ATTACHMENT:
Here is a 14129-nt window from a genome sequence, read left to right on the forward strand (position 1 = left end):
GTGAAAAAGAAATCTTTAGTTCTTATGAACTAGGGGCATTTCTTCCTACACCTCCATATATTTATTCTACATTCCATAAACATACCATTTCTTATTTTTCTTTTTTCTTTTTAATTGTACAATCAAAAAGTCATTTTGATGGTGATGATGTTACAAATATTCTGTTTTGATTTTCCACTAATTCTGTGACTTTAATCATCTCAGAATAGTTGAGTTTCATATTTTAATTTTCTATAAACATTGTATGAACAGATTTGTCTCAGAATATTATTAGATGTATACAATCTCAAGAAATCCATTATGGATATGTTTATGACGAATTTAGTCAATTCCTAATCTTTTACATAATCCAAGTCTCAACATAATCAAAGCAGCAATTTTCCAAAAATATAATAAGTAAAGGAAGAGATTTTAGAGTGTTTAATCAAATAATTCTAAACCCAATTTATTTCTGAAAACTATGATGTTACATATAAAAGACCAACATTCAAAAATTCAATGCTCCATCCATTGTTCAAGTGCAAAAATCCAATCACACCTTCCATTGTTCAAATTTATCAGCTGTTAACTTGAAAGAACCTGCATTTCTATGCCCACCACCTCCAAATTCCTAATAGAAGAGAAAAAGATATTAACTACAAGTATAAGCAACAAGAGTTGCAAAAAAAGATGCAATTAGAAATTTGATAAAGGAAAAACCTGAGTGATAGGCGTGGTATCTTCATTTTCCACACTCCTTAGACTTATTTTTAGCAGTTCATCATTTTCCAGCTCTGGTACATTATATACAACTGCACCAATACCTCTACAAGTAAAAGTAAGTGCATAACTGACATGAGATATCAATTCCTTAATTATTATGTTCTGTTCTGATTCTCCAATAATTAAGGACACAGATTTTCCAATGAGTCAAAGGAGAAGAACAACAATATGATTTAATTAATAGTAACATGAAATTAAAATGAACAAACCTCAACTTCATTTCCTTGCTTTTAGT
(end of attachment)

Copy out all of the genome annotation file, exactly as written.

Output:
Here is a 14129-nt window from a genome sequence, read left to right on the forward strand (position 1 = left end):
GTGAAAAAGAAATCTTTAGTTCTTATGAACTAGGGGCATTTCTTCCTACACCTCCATATATTTATTCTACATTCCATAAACATACCATTTCTTATTTTTCTTTTTTCTTTTTAATTGTACAATCAAAAAGTCATTTTGATGGTGATGATGTTACAAATATTCTGTTTTGATTTTCCACTAATTCTGTGACTTTAATCATCTCAGAATAGTTGAGTTTCATATTTTAATTTTCTATAAACATTGTATGAACAGATTTGTCTCAGAATATTATTAGATGTATACAATCTCAAGAAATCCATTATGGATATGTTTATGACGAATTTAGTCAATTCCTAATCTTTTACATAATCCAAGTCTCAACATAATCAAAGCAGCAATTTTCCAAAAATATAATAAGTAAAGGAAGAGATTTTAGAGTGTTTAATCAAATAATTCTAAACCCAATTTATTTCTGAAAACTATGATGTTACATATAAAAGACCAACATTCAAAAATTCAATGCTCCATCCATTGTTCAAGTGCAAAAATCCAATCACACCTTCCATTGTTCAAATTTATCAGCTGTTAACTTGAAAGAACCTGCATTTCTATGCCCACCACCTCCAAATTCCTAATAGAAGAGAAAAAGATATTAACTACAAGTATAAGCAACAAGAGTTGCAAAAAAAGATGCAATTAGAAATTTGATAAAGGAAAAACCTGAGTGATAGGCGTGGTATCTTCATTTTCCACACTCCTTAGACTTATTTTTAGCAGTTCATCATTTTCCAGCTCTGGTACATTATATACAACTGCACCAATACCTCTACAAGTAAAAGTAAGTGCATAACTGACATGAGATATCAATTCCTTAATTATTATGTTCTGTTCTGATTCTCCAATAATTAAGGACACAGATTTTCCAATGAGTCAAAGGAGAAGAACAACAATATGATTTAATTAATAGTAACATGAAATTAAAATGAACAAACCTCAACTTCATTTCCTTGCTTTTAGT